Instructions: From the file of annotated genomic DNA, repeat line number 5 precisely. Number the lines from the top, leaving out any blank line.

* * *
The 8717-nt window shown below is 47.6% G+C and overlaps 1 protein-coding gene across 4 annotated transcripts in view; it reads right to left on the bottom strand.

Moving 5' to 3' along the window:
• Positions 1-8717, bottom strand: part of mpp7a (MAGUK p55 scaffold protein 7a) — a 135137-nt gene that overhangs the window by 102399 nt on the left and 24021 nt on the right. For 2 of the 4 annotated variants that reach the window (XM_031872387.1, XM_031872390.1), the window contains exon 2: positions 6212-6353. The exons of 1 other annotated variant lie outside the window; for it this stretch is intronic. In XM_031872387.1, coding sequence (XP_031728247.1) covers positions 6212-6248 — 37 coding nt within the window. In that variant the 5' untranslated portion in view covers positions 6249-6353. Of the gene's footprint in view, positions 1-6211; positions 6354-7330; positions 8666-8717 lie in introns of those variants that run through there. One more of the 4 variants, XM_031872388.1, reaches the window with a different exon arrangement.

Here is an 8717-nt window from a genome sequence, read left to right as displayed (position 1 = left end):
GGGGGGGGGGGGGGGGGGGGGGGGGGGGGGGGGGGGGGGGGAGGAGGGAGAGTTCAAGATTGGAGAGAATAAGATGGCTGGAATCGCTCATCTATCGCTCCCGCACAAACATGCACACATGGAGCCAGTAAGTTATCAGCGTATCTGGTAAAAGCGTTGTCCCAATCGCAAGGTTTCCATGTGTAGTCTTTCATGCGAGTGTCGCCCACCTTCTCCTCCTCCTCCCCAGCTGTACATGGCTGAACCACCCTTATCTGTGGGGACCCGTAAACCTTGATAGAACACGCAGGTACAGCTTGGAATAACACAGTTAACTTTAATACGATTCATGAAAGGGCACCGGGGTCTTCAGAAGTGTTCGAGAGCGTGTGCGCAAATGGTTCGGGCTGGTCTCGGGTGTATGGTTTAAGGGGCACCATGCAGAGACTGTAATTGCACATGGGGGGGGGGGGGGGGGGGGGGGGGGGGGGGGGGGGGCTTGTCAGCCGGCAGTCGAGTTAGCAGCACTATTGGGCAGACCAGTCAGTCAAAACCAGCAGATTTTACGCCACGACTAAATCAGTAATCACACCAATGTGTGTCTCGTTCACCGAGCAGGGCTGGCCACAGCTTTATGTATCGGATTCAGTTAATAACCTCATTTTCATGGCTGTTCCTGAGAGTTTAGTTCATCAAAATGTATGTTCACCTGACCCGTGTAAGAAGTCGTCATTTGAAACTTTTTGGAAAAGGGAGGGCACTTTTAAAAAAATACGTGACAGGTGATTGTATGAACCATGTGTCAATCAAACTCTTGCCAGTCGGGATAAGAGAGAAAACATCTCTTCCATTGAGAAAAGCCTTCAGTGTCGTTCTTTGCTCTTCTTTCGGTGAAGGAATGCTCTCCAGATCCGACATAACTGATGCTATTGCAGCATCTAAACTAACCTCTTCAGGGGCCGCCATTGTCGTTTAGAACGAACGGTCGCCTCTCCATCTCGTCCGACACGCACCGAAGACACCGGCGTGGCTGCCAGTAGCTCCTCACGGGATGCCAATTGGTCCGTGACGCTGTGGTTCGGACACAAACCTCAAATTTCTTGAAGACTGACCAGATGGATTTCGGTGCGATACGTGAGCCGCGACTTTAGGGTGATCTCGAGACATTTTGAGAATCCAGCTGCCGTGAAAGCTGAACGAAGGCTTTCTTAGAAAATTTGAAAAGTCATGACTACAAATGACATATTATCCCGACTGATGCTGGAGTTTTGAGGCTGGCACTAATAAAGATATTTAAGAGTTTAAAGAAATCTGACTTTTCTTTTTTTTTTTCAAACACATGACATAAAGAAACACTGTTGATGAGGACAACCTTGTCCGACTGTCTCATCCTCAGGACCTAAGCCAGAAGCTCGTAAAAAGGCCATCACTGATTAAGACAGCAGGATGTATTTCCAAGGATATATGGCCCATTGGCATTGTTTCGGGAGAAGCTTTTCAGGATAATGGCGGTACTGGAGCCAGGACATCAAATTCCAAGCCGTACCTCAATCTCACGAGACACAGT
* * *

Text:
GGGGGGGGGGGGGGGGGGGGGGGGGGGGGGGGGGGGGGGGGAGGAGGGAGAGTTCAAGATTGGAGAGAATAAGATGGCTGGAATCGCTCATCTATCGCTCCCGCACAAACATGCACACATGGAGCCAGTAAGTTATCAGCGTATCTGGTAAAAGCGTTGTCCCAATCGCAAGGTTTCCATGTGTAGTCTTTCATGCGAGTGTCGCCCACCTTCTCCTCCTCCTCCCCAGCTGTACATGGCTGAACCACCCTTATCTGTGGGGACCCGTAAACCTTGATAGAACACGCAGGTACAGCTTGGAATAACACAGTTAACTTTAATACGATTCATGAAAGGGCACCGGGGTCTTCAGAAGTGTTCGAGAGCGTGTGCGCAAATGGTTCGGGCTGGTCTCGGGTGTATGGTTTAAGGGGCACCATGCAGAGACTGTAATTGCACATGGGGGGGGGGGGGGGGGGGGGGGGGGGGGGGGGGGGGCTTGTCAGCCGGCAGTCGAGTTAGCAGCACTATTGGGCAGACCAGTCAGTCAAAACCAGCAGATTTTACGCCACGACTAAATCAGTAATCACACCAATGTGTGTCTCGTTCACCGAGCAGGGCTGGCCACAGCTTTATGTATCGGATTCAGTTAATAACCTCATTTTCATGGCTGTTCCTGAGAGTTTAGTTCATCAAAATGTATGTTCACCTGACCCGTGTAAGAAGTCGTCATTTGAAACTTTTTGGAAAAGGGAGGGCACTTTTAAAAAAATACGTGACAGGTGATTGTATGAACCATGTGTCAATCAAACTCTTGCCAGTCGGGATAAGAGAGAAAACATCTCTTCCATTGAGAAAAGCCTTCAGTGTCGTTCTTTGCTCTTCTTTCGGTGAAGGAATGCTCTCCAGATCCGACATAACTGATGCTATTGCAGCATCTAAACTAACCTCTTCAGGGGCCGCCATTGTCGTTTAGAACGAACGGTCGCCTCTCCATCTCGTCCGACACGCACCGAAGACACCGGCGTGGCTGCCAGTAGCTCCTCACGGGATGCCAATTGGTCCGTGACGCTGTGGTTCGGACACAAACCTCAAATTTCTTGAAGACTGACCAGATGGATTTCGGTGCGATACGTGAGCCGCGACTTTAGGGTGATCTCGAGACATTTTGAGAATCCAGCTGCCGTGAAAGCTGAACGAAGGCTTTCTTAGAAAATTTGAAAAGTCATGACTACAAATGACATATTATCCCGACTGATGCTGGAGTTTTGAGGCTGGCACTAATAAAGATATTTAAGAGTTTAAAGAAATCTGACTTTTCTTTTTTTTTTTCAAACACATGACATAAAGAAACACTGTTGATGAGGACAACCTTGTCCGACTGTCTCATCCTCAGGACCTAAGCCAGAAGCTCGTAAAAAGGCCATCACTGATTAAGACAGCAGGATGTATTTCCAAGGATATATGGCCCATTGGCATTGTTTCGGGAGAAGCTTTTCAGGATAATGGCGGTACTGGAGCCAGGACATCAAATTCCAAGCCGTACCTCAATCTCACGAGACACAGT